I love this sculpture trail through the woods, it was one of my favourite discoveries from last year. It’s suitable for buggies and it’s been perfectly designed to keep little ones’ interest as they explore the varying terrain and woodland.
Heartwood Forest, near St Albans
This is a “new forest” (but also includes ancient woodland) created by the Woodland Trust, perfect for teaching kids about the importance of trees and wildlife. It includes a short walk called the Magical Meander which is ideal for little legs. Read about our visit to Heartwood Forest.
Parks, play areas and splash parks
In the summer time, one of the best things to do in Hertfordshire if you have small children, is to visit a little splash park. It’s amazing how many hours you can loose watching little people in the water. Now my kids are a bit older, we require open spaces for biking and kicking a ball around.
Aldenham Country Park, near Elstree
This looks like a really great day out: lakeside walks, a farm, pony rides, cafe, farm shop and a play area. There’s also (not the original) 100 Aker Wood and an indoor play space.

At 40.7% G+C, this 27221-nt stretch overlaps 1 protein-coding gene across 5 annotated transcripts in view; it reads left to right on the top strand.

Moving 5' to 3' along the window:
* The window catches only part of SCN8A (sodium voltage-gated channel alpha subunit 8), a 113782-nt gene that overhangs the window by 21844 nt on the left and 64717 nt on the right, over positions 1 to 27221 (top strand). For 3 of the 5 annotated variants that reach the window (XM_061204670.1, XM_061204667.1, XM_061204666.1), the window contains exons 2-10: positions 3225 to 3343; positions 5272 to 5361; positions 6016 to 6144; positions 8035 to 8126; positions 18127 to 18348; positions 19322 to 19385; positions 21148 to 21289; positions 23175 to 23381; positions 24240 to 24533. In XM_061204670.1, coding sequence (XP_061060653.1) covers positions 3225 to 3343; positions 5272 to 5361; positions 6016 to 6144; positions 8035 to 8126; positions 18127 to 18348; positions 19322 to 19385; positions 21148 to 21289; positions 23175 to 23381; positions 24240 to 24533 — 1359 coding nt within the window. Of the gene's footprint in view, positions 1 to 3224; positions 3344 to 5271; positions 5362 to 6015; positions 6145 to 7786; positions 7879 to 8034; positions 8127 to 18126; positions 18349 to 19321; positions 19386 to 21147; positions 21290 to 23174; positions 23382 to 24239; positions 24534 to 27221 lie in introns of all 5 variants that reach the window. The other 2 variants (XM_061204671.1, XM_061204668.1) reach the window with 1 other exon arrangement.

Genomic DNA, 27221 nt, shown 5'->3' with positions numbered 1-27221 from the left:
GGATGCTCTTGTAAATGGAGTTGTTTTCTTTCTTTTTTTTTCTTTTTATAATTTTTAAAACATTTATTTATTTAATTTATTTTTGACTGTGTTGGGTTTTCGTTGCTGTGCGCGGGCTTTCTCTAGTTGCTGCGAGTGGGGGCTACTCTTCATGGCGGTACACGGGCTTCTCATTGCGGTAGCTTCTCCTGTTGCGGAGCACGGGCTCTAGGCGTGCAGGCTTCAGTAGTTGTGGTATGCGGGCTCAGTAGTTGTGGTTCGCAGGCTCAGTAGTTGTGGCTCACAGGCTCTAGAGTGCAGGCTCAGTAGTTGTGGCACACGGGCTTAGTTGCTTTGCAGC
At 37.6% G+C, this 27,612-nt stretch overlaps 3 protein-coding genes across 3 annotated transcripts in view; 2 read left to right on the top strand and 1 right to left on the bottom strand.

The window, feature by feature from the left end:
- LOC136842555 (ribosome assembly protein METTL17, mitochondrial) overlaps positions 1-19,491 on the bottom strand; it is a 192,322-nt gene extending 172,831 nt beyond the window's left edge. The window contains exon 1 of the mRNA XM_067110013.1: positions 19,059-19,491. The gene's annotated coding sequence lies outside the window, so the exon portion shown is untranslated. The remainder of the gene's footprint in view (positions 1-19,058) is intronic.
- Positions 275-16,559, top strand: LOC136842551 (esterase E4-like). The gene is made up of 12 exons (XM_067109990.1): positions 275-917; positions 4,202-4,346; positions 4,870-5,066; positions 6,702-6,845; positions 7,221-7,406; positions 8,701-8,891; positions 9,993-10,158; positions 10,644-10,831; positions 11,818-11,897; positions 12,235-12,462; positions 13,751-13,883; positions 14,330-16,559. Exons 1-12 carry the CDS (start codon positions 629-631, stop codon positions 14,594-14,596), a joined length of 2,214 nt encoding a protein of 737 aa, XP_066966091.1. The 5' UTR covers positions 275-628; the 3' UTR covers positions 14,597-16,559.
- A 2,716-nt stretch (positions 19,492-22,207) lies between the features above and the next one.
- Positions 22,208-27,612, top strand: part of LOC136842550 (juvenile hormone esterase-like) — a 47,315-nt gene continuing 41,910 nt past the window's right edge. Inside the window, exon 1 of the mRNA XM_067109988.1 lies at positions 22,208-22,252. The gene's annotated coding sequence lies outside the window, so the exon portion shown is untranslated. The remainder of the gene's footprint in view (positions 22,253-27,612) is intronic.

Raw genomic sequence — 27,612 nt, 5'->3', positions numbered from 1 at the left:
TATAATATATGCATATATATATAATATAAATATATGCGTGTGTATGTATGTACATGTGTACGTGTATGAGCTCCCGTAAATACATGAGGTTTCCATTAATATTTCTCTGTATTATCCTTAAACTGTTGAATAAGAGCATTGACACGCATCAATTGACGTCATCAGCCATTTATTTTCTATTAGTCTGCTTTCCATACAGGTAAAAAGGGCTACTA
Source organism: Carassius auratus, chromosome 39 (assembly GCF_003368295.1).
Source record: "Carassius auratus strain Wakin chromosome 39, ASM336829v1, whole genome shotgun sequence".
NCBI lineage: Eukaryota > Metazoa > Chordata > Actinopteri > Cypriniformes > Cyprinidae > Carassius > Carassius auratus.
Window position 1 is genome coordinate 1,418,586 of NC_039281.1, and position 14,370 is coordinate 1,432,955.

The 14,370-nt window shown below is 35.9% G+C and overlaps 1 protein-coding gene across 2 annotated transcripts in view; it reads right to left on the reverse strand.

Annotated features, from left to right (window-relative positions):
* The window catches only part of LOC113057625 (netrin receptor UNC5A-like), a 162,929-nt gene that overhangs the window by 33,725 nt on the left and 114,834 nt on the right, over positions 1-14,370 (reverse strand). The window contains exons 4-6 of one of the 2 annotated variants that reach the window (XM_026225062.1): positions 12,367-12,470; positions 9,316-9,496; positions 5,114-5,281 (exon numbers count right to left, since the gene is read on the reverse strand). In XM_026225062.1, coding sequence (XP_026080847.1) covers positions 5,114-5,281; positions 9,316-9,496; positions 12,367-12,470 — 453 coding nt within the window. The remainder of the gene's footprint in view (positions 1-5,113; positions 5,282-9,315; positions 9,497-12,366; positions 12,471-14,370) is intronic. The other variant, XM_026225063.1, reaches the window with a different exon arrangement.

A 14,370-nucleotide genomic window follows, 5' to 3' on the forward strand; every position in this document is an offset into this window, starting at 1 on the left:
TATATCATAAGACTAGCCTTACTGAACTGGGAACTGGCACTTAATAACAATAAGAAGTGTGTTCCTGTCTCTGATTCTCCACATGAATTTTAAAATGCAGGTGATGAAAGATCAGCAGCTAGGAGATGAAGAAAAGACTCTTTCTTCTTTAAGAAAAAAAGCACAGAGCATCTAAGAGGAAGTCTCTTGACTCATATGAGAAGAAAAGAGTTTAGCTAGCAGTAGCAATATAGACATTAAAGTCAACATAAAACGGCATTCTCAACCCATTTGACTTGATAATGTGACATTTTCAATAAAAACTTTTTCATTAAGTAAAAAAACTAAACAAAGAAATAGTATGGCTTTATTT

£4.50 (or £4 online in advance) car parking, there are additional charges for some activities.
Dunstable Downs National Trust, near Luton
This beautiful spot is actually over the border in Bedfordshire but I’ve included it as it’s under an hour’s drive from us we visited recently and absolutely loved it. This is THE place to fly your kite. The views are stunning and there are woods to wander through, safe paths for cycling and a play trail which we didn’t have a chance to find. There’s also a cafe and shop.
£3.50 parking (free to National Trust members)
Howard Park and Gardens, Letchworth Garden City
We love this park with its shallow water play area and little playground. Everything still feels clean, new and well tended. Some parents may be put off by the proximity of the roads (it is unfenced) but it’s such a delightful place your children are unlikely to wander further than the wooden toy train in the play area or the ice cream kiosk. I’m always amazed at how quiet it is even on a perfect hot summer’s day.
Free (parking may need to be paid for)